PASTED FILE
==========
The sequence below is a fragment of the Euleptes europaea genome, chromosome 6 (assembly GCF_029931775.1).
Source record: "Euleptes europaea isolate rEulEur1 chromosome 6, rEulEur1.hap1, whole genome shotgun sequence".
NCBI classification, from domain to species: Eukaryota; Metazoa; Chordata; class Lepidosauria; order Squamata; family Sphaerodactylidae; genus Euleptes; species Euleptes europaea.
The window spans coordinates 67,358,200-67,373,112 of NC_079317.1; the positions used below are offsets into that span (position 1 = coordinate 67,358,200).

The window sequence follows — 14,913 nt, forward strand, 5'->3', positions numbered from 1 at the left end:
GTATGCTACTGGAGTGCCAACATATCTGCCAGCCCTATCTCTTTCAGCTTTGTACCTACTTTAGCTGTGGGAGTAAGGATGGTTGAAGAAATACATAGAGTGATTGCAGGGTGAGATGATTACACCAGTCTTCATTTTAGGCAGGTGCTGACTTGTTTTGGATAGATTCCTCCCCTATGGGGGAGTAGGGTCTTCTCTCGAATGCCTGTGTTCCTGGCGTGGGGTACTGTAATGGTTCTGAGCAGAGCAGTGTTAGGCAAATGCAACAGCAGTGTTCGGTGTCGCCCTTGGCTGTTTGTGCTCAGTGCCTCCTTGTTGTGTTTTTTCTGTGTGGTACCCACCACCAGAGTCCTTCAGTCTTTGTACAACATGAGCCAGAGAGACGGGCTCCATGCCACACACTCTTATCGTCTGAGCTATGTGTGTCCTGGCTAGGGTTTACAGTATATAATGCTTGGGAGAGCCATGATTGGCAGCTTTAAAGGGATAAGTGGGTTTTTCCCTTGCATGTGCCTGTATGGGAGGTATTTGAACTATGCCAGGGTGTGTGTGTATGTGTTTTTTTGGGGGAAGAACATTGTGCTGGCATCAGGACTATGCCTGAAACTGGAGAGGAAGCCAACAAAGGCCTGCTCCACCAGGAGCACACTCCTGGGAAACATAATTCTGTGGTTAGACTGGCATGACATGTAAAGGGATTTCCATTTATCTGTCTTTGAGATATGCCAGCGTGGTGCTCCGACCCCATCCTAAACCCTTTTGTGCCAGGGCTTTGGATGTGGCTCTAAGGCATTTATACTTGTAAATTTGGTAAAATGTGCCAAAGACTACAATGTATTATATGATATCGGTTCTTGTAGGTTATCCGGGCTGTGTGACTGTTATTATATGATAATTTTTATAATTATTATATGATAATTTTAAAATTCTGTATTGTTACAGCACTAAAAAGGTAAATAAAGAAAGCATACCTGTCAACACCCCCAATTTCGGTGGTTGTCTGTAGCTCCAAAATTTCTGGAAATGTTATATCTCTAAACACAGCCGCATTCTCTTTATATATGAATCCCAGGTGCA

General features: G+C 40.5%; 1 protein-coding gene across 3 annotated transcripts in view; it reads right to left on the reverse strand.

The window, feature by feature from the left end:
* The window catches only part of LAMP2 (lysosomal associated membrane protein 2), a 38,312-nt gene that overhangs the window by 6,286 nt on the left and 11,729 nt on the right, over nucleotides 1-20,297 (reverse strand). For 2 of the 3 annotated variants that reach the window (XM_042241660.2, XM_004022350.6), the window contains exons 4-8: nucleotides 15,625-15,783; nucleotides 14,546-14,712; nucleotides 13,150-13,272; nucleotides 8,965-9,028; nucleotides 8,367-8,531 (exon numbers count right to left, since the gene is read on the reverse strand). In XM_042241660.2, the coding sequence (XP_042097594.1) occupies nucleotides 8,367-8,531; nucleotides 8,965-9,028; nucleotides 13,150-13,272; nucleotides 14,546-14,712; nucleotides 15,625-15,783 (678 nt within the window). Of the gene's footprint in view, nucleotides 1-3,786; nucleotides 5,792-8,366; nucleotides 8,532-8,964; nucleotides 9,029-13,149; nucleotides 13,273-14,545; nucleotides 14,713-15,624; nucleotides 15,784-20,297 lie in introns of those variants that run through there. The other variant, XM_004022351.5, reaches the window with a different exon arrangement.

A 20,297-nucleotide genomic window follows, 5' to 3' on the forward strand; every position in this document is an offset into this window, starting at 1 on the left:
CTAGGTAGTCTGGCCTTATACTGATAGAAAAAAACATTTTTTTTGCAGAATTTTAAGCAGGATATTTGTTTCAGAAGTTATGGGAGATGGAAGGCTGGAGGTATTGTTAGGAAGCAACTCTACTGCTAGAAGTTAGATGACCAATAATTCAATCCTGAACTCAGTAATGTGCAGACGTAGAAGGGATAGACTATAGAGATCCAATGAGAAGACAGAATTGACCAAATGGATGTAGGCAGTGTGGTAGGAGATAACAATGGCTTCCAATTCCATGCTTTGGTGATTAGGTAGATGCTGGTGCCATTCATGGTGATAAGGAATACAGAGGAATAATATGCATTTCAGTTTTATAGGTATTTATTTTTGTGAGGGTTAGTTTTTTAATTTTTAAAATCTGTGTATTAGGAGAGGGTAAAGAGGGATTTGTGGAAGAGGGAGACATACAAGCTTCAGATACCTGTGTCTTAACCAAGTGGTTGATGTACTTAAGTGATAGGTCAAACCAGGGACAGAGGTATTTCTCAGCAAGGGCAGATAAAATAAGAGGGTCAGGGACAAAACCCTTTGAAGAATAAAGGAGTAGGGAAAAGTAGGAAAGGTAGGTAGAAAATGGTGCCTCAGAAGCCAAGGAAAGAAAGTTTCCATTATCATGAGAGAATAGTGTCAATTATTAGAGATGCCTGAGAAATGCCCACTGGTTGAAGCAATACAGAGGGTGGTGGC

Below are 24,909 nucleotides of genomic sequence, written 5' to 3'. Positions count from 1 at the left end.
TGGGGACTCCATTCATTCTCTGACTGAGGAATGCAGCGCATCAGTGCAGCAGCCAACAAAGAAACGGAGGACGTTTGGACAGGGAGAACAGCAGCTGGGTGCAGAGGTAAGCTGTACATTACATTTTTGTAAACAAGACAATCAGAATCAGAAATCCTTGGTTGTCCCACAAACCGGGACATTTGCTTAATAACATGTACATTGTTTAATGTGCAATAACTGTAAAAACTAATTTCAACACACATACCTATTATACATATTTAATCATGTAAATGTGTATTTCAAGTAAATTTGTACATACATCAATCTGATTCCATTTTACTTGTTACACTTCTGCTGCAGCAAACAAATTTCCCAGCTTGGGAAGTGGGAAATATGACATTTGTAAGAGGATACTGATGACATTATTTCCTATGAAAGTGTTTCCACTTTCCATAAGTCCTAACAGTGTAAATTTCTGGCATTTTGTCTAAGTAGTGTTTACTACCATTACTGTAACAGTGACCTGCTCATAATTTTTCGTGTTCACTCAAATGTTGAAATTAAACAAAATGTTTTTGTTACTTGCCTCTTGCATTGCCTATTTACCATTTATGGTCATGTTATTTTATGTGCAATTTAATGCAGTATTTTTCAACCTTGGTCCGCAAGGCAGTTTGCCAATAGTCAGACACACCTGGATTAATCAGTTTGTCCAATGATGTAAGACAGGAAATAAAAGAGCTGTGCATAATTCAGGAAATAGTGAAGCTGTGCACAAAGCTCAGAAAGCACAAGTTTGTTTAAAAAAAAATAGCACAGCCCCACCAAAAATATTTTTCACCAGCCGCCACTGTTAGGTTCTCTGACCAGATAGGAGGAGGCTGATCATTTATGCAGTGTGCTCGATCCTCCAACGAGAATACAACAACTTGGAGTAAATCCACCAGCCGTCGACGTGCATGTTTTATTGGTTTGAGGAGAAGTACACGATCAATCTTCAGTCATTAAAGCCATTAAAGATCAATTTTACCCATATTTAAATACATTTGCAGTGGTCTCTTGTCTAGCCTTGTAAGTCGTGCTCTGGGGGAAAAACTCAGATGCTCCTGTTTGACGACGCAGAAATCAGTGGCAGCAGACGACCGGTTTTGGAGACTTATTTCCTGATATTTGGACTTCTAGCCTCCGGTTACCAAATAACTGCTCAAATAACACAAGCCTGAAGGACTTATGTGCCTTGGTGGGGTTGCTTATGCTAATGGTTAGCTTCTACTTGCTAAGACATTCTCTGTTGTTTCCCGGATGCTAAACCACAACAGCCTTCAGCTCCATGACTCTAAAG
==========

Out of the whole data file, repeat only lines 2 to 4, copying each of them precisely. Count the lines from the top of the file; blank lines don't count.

Source record: "Euleptes europaea isolate rEulEur1 chromosome 6, rEulEur1.hap1, whole genome shotgun sequence".
NCBI classification, from domain to species: Eukaryota; Metazoa; Chordata; class Lepidosauria; order Squamata; family Sphaerodactylidae; genus Euleptes; species Euleptes europaea.
The window spans coordinates 67,358,200-67,373,112 of NC_079317.1; the positions used below are offsets into that span (position 1 = coordinate 67,358,200).